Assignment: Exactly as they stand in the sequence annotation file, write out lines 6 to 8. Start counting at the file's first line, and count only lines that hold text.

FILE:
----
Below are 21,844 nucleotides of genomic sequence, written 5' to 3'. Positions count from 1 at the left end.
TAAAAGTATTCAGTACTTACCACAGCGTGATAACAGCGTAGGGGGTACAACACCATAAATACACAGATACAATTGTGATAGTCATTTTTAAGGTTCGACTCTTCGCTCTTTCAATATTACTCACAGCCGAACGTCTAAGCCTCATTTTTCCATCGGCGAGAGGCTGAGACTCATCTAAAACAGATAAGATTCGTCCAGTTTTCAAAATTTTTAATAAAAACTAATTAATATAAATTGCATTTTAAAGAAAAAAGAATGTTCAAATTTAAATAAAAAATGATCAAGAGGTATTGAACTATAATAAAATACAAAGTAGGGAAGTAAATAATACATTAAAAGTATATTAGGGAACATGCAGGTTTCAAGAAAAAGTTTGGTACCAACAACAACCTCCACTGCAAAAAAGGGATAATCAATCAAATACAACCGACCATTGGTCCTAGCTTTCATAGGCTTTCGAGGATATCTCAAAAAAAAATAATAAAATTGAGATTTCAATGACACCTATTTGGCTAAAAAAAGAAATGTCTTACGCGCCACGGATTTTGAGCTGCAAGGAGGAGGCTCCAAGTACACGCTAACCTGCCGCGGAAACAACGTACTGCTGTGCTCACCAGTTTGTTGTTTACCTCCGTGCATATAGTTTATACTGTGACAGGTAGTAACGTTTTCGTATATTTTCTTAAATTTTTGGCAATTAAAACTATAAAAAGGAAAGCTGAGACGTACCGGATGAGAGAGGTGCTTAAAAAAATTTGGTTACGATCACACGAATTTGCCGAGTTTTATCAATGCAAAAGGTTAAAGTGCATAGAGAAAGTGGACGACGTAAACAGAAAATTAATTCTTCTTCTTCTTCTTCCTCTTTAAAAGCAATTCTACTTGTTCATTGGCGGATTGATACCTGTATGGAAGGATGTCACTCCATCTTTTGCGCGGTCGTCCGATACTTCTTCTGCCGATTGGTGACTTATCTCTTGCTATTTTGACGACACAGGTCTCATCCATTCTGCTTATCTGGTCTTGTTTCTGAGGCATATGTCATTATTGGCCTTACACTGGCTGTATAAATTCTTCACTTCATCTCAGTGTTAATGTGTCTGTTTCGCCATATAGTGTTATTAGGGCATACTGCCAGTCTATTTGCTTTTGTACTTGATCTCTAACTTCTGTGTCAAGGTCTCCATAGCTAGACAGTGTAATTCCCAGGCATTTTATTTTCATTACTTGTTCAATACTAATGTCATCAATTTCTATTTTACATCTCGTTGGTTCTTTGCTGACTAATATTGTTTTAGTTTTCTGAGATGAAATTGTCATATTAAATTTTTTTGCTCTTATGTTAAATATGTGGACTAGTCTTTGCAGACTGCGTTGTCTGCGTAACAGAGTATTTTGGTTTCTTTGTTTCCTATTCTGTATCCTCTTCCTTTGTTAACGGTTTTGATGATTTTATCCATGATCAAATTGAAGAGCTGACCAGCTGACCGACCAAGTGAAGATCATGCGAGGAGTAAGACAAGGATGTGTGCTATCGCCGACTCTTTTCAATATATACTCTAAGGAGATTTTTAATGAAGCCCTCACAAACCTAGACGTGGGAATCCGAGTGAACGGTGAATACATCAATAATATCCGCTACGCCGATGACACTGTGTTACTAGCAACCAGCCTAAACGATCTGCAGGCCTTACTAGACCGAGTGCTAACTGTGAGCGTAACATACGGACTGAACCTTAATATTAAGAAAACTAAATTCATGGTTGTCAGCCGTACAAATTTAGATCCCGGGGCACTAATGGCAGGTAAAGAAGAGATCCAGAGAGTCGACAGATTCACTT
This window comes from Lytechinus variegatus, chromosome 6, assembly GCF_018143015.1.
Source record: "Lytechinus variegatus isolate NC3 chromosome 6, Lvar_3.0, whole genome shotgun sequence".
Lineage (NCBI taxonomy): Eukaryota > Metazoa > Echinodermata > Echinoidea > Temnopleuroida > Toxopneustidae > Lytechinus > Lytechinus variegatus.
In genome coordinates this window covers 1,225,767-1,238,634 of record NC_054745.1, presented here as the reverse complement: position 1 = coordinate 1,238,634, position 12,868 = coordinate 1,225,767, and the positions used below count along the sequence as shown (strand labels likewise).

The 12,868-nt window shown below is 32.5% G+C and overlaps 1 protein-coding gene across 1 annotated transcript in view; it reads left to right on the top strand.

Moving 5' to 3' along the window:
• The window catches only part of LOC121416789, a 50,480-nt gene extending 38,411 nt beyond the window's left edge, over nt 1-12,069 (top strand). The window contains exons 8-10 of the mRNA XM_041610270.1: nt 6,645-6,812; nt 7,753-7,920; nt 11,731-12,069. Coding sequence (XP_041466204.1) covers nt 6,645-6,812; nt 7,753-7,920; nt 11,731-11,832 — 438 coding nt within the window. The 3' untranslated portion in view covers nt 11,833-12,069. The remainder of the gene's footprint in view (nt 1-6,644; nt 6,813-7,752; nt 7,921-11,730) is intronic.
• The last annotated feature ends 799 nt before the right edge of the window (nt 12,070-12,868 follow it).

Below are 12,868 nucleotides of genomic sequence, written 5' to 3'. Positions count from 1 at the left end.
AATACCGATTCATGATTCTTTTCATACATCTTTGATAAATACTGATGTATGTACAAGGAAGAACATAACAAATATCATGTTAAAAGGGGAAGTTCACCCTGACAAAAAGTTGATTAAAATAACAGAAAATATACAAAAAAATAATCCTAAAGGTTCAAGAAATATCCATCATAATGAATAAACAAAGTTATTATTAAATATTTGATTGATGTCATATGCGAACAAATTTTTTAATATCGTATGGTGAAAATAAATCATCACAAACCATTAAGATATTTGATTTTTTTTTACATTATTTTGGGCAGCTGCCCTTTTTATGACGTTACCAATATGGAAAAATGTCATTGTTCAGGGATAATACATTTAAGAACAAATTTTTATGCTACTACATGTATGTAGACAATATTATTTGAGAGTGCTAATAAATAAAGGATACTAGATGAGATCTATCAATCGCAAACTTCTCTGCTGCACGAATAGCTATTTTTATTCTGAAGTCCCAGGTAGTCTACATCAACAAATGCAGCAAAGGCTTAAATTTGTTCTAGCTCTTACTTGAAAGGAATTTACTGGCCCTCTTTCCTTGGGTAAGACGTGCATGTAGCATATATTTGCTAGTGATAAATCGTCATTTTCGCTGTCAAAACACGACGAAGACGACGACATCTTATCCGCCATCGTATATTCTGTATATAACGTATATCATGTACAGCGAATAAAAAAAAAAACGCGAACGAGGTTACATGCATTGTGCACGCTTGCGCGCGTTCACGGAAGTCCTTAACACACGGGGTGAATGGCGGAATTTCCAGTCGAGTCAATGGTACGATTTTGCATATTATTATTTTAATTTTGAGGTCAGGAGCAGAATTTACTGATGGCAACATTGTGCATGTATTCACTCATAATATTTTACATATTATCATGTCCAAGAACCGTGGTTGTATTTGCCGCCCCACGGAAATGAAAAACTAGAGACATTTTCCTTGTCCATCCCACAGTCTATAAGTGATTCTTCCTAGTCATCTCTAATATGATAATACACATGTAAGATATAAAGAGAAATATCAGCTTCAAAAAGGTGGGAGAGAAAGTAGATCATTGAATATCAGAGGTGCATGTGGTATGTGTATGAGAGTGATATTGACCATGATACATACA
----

In genome coordinates this window covers 1,225,767-1,238,634 of record NC_054745.1, presented here as the reverse complement: position 1 = coordinate 1,238,634, position 12,868 = coordinate 1,225,767, and the positions used below count along the sequence as shown (strand labels likewise).

The 12,868-nt window shown below is 32.5% G+C and overlaps 1 protein-coding gene across 1 annotated transcript in view; it reads left to right on the top strand.

Moving 5' to 3' along the window: